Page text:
Thank you and we look forward to your participation.

L. Waymond Jackson, Jr.
Director – Education and Workforce Development
birminghambusinessalliance
THE CHAMBER FOR REGIONAL PROSPERITY
505 20th Street North, Suite 200
Birmingham, AL 35203
(205) 241-8117 (office)
(205) 324-2560 (fax)
www.birminghambusinessalliance.com<http://www.birminghambusinessalliance.com/>

On January 24th and 25th please join the Birmingham Business Alliance, the U. S. Chamber of Commerce and the Institute for a Competitive Workforce as we kick-off their national tour “Breaking the Monopoly of Mediocrity in Education.”  The tour will focus on the various methods of education reform, business community involvement and engaging the community to become catalyst for change in education and workforce development.  Most recently, this tour has visited cities such as Memphis, Indiana, and Phoenix to name a few.

Day one consists of a screening of the movie “Won’t Back Down” featuring Academy Award Nominee, Viola Davis (The Help), immediately followed by a networking reception and opportunity to discuss the education reform issues addressed in the film.

Day two features a panel discussion comprised of area business and education leaders sharing ideas regarding education reform and how best to align the workforce needs of industry with K-12 , post-secondary, and higher education.  Topics to be discussed include, The Importance of Pre-K and Early Childhood Education, and How to Achieve a Ready to Work and Engaged Workforce.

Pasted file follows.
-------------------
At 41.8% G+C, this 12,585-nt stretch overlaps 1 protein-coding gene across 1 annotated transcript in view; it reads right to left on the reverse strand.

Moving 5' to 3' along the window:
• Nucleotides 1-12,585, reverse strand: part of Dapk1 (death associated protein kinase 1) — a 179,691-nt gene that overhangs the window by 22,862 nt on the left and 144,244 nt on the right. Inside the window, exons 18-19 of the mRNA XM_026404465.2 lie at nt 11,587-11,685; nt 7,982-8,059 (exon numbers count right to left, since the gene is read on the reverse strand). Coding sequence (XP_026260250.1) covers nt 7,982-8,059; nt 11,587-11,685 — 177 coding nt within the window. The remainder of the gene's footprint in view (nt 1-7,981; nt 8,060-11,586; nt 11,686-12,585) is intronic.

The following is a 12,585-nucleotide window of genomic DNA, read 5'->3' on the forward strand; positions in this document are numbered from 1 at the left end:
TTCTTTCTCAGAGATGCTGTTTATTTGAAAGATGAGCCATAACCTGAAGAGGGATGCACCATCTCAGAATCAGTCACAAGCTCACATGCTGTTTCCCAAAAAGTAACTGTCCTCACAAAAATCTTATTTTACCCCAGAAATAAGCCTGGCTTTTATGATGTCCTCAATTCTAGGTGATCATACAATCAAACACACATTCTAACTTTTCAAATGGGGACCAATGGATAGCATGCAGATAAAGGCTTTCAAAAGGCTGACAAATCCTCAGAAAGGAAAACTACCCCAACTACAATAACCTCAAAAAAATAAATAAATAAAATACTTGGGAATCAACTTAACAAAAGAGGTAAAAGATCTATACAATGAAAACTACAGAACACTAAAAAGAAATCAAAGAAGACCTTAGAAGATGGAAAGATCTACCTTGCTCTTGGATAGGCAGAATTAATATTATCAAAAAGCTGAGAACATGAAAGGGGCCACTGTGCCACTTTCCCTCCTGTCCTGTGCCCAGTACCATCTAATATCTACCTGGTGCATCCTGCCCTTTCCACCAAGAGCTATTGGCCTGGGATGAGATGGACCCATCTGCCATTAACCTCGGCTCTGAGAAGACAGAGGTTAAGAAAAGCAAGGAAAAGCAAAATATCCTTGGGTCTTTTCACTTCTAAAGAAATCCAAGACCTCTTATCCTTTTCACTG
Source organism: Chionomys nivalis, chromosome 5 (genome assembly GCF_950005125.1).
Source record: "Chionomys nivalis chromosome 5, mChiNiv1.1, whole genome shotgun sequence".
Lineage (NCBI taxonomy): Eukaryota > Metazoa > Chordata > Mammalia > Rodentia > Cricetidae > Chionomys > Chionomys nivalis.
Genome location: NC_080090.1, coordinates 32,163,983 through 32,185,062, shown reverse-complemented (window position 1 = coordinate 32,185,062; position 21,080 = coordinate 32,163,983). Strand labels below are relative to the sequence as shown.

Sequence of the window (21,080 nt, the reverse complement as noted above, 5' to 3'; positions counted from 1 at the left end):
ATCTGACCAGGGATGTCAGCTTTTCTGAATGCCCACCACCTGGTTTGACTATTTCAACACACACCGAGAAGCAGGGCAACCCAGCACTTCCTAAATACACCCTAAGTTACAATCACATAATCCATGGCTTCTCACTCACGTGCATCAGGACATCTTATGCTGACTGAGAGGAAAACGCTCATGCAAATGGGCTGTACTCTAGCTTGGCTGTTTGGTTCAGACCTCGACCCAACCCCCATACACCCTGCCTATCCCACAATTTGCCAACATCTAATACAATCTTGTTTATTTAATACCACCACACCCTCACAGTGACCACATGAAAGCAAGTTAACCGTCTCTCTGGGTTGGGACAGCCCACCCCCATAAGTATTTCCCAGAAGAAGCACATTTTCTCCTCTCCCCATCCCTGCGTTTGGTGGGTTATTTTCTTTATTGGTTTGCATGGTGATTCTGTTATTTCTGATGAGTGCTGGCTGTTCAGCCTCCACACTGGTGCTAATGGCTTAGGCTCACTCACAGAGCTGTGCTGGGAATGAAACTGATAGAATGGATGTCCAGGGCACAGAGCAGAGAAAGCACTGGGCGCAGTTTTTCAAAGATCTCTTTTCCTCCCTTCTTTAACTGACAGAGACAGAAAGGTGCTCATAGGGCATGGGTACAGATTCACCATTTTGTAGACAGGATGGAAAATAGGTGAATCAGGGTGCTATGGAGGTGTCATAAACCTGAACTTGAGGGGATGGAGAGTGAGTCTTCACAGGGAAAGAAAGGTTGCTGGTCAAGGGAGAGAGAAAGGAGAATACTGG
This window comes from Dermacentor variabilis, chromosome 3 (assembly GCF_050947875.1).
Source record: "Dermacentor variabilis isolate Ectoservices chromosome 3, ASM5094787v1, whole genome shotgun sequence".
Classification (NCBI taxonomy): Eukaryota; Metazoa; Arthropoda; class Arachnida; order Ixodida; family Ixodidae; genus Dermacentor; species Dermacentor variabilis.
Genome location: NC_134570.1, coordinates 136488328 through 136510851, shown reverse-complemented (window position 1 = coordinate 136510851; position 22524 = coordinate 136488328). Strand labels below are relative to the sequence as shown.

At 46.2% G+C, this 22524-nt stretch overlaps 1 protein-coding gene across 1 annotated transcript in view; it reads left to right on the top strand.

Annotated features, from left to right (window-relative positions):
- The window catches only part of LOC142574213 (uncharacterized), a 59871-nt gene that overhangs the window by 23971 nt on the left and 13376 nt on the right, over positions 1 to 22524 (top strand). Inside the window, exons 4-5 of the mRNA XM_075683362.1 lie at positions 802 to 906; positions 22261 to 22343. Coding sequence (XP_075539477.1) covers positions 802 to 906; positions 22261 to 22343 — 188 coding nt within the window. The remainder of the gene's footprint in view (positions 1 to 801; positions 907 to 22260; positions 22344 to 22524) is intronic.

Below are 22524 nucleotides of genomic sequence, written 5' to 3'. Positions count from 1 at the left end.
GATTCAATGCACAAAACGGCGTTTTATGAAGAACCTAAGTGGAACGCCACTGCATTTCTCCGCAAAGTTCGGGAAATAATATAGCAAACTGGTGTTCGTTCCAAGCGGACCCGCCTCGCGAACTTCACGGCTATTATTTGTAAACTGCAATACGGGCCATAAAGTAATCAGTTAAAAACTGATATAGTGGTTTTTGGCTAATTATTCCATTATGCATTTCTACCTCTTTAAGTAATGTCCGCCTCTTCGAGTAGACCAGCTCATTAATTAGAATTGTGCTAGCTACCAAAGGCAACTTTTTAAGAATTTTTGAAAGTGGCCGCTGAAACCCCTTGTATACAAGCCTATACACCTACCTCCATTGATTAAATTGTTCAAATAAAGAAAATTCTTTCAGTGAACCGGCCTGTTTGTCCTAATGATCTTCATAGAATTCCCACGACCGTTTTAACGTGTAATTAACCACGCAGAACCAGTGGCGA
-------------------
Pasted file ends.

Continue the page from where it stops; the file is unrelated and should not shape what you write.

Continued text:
Registration for this event is free and due to limited seating we encourage you to register before the event.  For a complete listing of panel participants please view the attached agenda; to register click on the link below.  Also, included in your “free” registration on Thursday, January 24th are popcorn, drinks, and hors d’ oeuvres and breakfast and lunch are included on Friday, January 25th.  Thanks and we look forward to seeing you next week.

Now that Michigan has become the 24th state to pass a “right to work” law, there is considerable confusion about the reasons for such legislation. Many corporations have long wanted such laws so they could be free of the demands of unions. Many rightwing politicians have wanted to decimate unions to remove their ability to fund liberal political campaigns.

This writer, Paul Cole, a labor activist, explains what the legislation means.

Representatives designated or selected for the purposes of collective bargaining by the majority of the employees in a unit appropriate for such purposes, shall be the exclusive representatives of all the employees in such unit for the purposes of collective bargaining in respect to rates of pay, wages, hours of employment, or other conditions of employment.
National Labor Relations Act (Sec. 9)